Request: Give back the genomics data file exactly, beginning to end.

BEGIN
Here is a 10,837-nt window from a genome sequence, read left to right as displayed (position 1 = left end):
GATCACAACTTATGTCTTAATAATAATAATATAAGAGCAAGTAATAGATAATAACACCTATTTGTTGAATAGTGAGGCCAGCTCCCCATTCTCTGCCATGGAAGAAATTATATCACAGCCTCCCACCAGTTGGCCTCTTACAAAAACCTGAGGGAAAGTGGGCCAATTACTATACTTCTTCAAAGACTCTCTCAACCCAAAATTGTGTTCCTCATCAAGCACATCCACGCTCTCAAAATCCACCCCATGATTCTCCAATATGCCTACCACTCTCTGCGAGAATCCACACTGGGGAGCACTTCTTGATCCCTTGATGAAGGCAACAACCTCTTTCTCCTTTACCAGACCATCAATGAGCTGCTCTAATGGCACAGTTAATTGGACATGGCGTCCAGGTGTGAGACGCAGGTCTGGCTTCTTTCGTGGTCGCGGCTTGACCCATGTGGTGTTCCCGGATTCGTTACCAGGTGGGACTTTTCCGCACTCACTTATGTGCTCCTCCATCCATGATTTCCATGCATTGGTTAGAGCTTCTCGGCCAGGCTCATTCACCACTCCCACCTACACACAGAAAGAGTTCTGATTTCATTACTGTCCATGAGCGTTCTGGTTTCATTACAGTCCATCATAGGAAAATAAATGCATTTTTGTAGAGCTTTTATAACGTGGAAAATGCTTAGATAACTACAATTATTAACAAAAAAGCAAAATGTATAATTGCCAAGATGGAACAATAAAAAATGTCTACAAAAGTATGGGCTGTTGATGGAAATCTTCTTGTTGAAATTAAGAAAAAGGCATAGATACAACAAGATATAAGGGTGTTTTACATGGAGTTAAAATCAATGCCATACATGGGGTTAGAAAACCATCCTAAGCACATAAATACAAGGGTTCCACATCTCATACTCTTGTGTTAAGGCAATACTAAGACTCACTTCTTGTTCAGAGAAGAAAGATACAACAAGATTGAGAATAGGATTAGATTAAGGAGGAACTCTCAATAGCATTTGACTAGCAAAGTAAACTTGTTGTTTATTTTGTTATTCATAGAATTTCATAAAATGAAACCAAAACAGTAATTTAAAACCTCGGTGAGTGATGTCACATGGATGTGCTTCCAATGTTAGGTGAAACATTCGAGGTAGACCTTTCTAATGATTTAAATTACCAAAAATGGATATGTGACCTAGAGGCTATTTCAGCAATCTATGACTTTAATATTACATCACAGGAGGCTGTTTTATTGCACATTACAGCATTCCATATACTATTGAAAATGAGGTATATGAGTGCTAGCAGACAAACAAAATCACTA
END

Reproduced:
Here is a 10,837-nt window from a genome sequence, read left to right as displayed (position 1 = left end):
GATCACAACTTATGTCTTAATAATAATAATATAAGAGCAAGTAATAGATAATAACACCTATTTGTTGAATAGTGAGGCCAGCTCCCCATTCTCTGCCATGGAAGAAATTATATCACAGCCTCCCACCAGTTGGCCTCTTACAAAAACCTGAGGGAAAGTGGGCCAATTACTATACTTCTTCAAAGACTCTCTCAACCCAAAATTGTGTTCCTCATCAAGCACATCCACGCTCTCAAAATCCACCCCATGATTCTCCAATATGCCTACCACTCTCTGCGAGAATCCACACTGGGGAGCACTTCTTGATCCCTTGATGAAGGCAACAACCTCTTTCTCCTTTACCAGACCATCAATGAGCTGCTCTAATGGCACAGTTAATTGGACATGGCGTCCAGGTGTGAGACGCAGGTCTGGCTTCTTTCGTGGTCGCGGCTTGACCCATGTGGTGTTCCCGGATTCGTTACCAGGTGGGACTTTTCCGCACTCACTTATGTGCTCCTCCATCCATGATTTCCATGCATTGGTTAGAGCTTCTCGGCCAGGCTCATTCACCACTCCCACCTACACACAGAAAGAGTTCTGATTTCATTACTGTCCATGAGCGTTCTGGTTTCATTACAGTCCATCATAGGAAAATAAATGCATTTTTGTAGAGCTTTTATAACGTGGAAAATGCTTAGATAACTACAATTATTAACAAAAAAGCAAAATGTATAATTGCCAAGATGGAACAATAAAAAATGTCTACAAAAGTATGGGCTGTTGATGGAAATCTTCTTGTTGAAATTAAGAAAAAGGCATAGATACAACAAGATATAAGGGTGTTTTACATGGAGTTAAAATCAATGCCATACATGGGGTTAGAAAACCATCCTAAGCACATAAATACAAGGGTTCCACATCTCATACTCTTGTGTTAAGGCAATACTAAGACTCACTTCTTGTTCAGAGAAGAAAGATACAACAAGATTGAGAATAGGATTAGATTAAGGAGGAACTCTCAATAGCATTTGACTAGCAAAGTAAACTTGTTGTTTATTTTGTTATTCATAGAATTTCATAAAATGAAACCAAAACAGTAATTTAAAACCTCGGTGAGTGATGTCACATGGATGTGCTTCCAATGTTAGGTGAAACATTCGAGGTAGACCTTTCTAATGATTTAAATTACCAAAAATGGATATGTGACCTAGAGGCTATTTCAGCAATCTATGACTTTAATATTACATCACAGGAGGCTGTTTTATTGCACATTACAGCATTCCATATACTATTGAAAATGAGGTATATGAGTGCTAGCAGACAAACAAAATCACTA